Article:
Iteration 73: Apex Horizon
36” x 48” x 1.5”
acrylic & oil on eucaboard panel
“The feminine is the matrix of creation. And yet we have forgotten, or been denied, the depths of this mystery, of how the divine light of the soul creates a body in the womb of a woman, and how the mother shares in this wonder, giving her own blood, her own body, to what will be born.”
“Our ecological devastation points to a culture that has forgotten the sacredness of the earth and the divine mother, as well as denied the feminine’s deep understanding of the wholeness and interconnectedness of all of life.”
This painting depicts the Sacred Feminine in a desert scene encompassing day and night with holographic projections into the sky. As with much surrealism, this image is full of symbolism, so let’s take a closer look…
The area is desolate but one can see by the cracks in the ground that water was recently here. There is even a muddy saturation to the small area surrounding the feminine, suggesting that her mere presence has preserved what little is left of the life-giving water. She holds with her an icosahedron, which represents water, suspended inside it’s duel Platonic Solid, the dodecahedron which represents the ether, space, or cosmos. It alludes to the idea that our form of life is only possible on a planet that has water. She is laying on a woven blanket or perhaps it is shedding of skin.
There is a geometric anomaly hovering in the sky but it is much different from the orderly elements the feminine controls. It appears to be chaotically shifting and emitting primary color lights in random directions. These bands of light are what all visible color is made up of, but they are deconstructed and separated here. This enormous shifting mass appears much like the apex of a storm approaching on the horizon. The feminine is not indifferent to this.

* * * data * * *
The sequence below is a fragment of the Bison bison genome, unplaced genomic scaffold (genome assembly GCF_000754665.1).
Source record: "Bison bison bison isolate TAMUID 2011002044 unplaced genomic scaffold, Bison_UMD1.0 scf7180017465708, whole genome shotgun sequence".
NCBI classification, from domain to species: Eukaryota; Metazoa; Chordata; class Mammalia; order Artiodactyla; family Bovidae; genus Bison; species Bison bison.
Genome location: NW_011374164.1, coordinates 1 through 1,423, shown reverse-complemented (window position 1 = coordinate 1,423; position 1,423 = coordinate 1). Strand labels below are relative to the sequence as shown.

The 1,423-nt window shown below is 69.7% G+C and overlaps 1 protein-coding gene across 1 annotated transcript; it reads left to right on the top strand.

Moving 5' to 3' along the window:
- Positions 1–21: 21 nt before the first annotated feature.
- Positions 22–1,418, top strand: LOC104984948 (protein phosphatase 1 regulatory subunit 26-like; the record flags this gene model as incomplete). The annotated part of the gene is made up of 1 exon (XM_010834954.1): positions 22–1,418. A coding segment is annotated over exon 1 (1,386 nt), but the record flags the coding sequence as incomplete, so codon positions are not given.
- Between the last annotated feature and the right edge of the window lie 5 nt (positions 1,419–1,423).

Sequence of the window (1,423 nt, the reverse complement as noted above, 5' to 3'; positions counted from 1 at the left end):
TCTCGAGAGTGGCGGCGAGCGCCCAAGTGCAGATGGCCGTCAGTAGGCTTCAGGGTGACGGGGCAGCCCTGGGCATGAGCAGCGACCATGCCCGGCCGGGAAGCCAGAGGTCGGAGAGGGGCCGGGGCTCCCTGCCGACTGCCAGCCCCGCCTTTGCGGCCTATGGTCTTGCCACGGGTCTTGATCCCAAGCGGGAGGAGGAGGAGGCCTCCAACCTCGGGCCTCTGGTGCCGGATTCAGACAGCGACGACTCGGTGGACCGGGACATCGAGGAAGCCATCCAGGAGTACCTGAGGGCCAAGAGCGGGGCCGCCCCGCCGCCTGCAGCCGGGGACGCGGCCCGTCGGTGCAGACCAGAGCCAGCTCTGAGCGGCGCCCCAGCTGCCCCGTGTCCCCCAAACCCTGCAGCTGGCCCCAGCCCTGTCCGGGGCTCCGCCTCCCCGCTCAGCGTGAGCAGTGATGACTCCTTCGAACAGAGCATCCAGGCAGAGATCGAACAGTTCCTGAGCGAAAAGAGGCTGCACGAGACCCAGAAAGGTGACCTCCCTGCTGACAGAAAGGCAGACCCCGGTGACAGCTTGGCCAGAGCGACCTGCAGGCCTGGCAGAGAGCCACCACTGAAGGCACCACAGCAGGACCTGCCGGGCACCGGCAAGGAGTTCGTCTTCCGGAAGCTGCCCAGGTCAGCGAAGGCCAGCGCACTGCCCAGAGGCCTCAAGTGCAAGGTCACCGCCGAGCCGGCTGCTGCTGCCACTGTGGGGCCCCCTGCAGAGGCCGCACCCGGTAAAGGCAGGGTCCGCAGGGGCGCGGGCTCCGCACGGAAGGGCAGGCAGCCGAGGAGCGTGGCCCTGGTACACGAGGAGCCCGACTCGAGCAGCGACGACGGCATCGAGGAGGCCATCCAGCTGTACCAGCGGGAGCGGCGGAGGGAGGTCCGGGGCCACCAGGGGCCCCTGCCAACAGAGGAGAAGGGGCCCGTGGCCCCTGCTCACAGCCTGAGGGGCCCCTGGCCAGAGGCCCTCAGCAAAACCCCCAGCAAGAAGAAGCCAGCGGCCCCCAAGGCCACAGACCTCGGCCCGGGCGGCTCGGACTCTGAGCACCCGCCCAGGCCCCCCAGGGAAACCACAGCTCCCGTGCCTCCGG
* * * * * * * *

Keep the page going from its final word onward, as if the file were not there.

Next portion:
The sacred geometry that interconnects all life is represented as a triangular lattice structure underlying her face. It seems to be disconnecting and peeling away from her, into the eye of the storm. The look in her eyes is sullen, heavy sorrow. She is morose with all the destruction and death that man has ravaged her fair land with, represented by the bobcat skull.
But there is some small glimmers of hope: She seems to have preserved one last piece of green plant life in a jar beside her, a perfect balance of masculine and feminine energy. Perhaps she will restart the life process once the storm has passed. One will also notice other harmonious geometries scattered around her. Specifically, there is an orgonite pyramid. Due to the fact that the elements contained in orgonite are constantly attracting and repelling energy, a “scrubbing” action takes place, and along with the charge that the crystal gives off, this cleans stagnant and negative energy, and brings it back to a healthy, vibrant state.
I interpret my art much like a spectator. I don’t know why I’m painting certain elements until a certain point, usually after it is completed, then it reveals its meaning to me. The more I dissect the imagery the more the story can change. I also enjoy incorporating other’s visions into my own.